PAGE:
The pupillary and ciliary components of the cat Edinger-Westphal nucleus: A transsynaptic transport investigation
The distribution of preganglionic motoneurons supplying the ciliary ganglion in the cat was defined both qualitatively and quantitatively. These cells were retrogradely labeled directly, following injections of wheat germ agglutinin conjugated to horseradish peroxidase (WGA-HRP) into the ciliary ganglion, or were transsynaptically labeled following injections of WGA into the vitreous chamber. Almost half of the cells are distributed rostral to the oculomotor nucleus, both in and lateral to the anteromedian nucleus. Of the remaining preganglionic motoneurons, roughly 20% of the total are located dorsal to the oculomotor nucleus. Strikingly few of these neurons are actually found within the Edinger-Westphal nucleus proper. Instead, the majority are found in the adjacent supraoculomotor area or along the midline between the two somatic nuclei. An additional population, roughly 30% of the total, is located ventral to the oculomotor nucleus. This study also provides evidence for a functional subdivision of this preganglionic population. Pupil-related preganglionic motoneurons were transsynaptically labeled by injecting WGA into the anterior chamber, while lens-related preganglionic motoneurons were transsynaptically labeled by injecting WGA into the ciliary muscle. The results suggest that the pupil-related preganglionic motoneurons, that is, those controlling the iris sphincter pupillae muscle, are located rostrally, in and lateral to the anteromedian nucleus. In contrast, lens-related preganglionic motoneurons, that is, those controlling the ciliary muscle are particularly prevalent caudally, both dorsal and ventral to the oculomotor nucleus. Thus, the cat intraocular muscle preganglionic innervation is spatially organized with respect to function, despite the dispersed nature of its distribution.(Received March 8 2001)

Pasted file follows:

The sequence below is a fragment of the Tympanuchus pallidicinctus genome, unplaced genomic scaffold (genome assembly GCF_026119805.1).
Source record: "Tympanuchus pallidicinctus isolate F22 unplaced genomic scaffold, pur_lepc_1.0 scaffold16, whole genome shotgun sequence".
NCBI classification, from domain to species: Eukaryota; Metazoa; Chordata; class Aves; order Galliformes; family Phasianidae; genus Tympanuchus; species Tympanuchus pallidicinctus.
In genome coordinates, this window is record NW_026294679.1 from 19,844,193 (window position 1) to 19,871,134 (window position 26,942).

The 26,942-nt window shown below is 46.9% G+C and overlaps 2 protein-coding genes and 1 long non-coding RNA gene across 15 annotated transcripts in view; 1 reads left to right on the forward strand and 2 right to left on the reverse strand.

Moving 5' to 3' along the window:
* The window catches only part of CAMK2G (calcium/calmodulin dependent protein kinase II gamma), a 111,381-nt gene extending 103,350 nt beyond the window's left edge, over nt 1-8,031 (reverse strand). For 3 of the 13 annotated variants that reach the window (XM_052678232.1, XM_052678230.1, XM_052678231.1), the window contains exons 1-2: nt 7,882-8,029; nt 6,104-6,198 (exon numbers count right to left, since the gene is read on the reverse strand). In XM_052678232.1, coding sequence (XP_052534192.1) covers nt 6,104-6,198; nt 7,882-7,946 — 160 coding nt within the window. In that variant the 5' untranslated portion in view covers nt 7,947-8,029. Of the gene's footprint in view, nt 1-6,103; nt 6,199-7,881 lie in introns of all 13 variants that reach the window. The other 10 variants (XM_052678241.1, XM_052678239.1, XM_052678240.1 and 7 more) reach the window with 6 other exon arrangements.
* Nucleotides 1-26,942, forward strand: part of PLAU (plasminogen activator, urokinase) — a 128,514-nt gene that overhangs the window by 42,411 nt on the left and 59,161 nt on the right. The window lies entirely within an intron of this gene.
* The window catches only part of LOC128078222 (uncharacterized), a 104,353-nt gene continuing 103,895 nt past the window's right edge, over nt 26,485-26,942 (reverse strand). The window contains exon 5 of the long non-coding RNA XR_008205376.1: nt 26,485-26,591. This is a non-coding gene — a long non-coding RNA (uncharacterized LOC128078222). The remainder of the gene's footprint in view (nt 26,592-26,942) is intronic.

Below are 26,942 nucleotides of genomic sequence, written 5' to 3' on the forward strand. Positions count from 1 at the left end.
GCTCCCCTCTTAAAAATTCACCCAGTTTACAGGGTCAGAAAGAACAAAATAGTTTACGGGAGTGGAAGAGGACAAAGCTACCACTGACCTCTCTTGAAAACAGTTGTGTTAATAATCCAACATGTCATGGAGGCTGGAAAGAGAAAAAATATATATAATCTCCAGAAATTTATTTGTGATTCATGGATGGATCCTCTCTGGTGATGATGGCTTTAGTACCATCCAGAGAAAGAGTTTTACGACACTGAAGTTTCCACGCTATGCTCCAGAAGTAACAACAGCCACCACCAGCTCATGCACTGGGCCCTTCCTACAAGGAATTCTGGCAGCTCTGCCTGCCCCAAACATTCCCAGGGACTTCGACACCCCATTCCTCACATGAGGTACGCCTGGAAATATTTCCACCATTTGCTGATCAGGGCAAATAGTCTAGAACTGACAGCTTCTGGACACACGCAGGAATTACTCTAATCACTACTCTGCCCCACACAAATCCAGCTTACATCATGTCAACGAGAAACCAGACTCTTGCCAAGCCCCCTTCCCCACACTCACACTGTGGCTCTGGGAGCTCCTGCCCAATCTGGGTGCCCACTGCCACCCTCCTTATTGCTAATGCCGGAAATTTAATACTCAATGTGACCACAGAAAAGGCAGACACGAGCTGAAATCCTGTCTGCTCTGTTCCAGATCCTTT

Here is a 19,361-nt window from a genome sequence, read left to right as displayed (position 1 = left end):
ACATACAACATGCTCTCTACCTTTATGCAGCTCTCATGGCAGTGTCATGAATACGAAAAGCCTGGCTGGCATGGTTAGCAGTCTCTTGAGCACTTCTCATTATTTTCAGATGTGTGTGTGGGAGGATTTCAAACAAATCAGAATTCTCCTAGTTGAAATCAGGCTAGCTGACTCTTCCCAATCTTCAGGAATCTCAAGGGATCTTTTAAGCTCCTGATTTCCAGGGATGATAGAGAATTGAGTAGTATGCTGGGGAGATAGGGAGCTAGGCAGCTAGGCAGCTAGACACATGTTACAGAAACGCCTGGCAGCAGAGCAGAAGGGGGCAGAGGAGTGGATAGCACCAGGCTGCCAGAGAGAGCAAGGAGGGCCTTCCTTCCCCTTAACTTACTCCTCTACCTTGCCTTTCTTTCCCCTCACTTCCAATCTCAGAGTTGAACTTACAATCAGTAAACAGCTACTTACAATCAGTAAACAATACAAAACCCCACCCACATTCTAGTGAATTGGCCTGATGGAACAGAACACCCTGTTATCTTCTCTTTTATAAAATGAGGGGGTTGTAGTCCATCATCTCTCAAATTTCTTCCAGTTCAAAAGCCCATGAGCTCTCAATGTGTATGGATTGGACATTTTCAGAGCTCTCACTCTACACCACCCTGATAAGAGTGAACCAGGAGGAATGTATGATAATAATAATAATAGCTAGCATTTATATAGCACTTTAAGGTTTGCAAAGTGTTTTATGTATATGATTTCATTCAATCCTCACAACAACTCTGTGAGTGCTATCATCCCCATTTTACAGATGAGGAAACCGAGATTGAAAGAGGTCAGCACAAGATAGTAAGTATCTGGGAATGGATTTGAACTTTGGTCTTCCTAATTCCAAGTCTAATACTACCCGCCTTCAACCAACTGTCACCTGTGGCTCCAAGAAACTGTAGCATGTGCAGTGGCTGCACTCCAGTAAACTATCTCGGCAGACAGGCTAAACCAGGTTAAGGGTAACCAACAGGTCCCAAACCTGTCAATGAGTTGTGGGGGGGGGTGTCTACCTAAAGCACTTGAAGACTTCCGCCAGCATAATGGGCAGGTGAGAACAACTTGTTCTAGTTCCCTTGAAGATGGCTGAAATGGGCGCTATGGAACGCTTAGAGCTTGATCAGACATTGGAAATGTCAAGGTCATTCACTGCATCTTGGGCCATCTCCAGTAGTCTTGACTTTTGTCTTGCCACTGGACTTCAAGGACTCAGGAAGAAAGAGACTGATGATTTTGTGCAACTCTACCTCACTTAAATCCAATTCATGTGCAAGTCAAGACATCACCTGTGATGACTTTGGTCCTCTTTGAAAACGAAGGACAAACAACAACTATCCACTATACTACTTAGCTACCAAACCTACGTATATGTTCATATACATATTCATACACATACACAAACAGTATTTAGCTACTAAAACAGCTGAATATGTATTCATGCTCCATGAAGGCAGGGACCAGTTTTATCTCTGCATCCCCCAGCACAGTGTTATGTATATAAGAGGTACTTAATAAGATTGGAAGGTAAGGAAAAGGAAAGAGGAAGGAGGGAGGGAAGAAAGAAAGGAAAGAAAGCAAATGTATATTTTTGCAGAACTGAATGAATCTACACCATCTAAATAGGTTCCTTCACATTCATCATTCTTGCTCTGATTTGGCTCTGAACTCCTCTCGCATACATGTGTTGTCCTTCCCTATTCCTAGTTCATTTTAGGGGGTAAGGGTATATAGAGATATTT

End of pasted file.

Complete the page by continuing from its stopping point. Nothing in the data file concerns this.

(Accepted December 5 2001)
Key Words: Oculomotor; Lens; Iris; Parasympathetic; Accommodation; Near response.
c1 Address correspondence and reprint requests to: Paul J. May, Department of Anatomy, University of Mississippi Medical Center, 2500 North State Street, Jackson, MS 39216-4505, USA. E-mail: email@example.com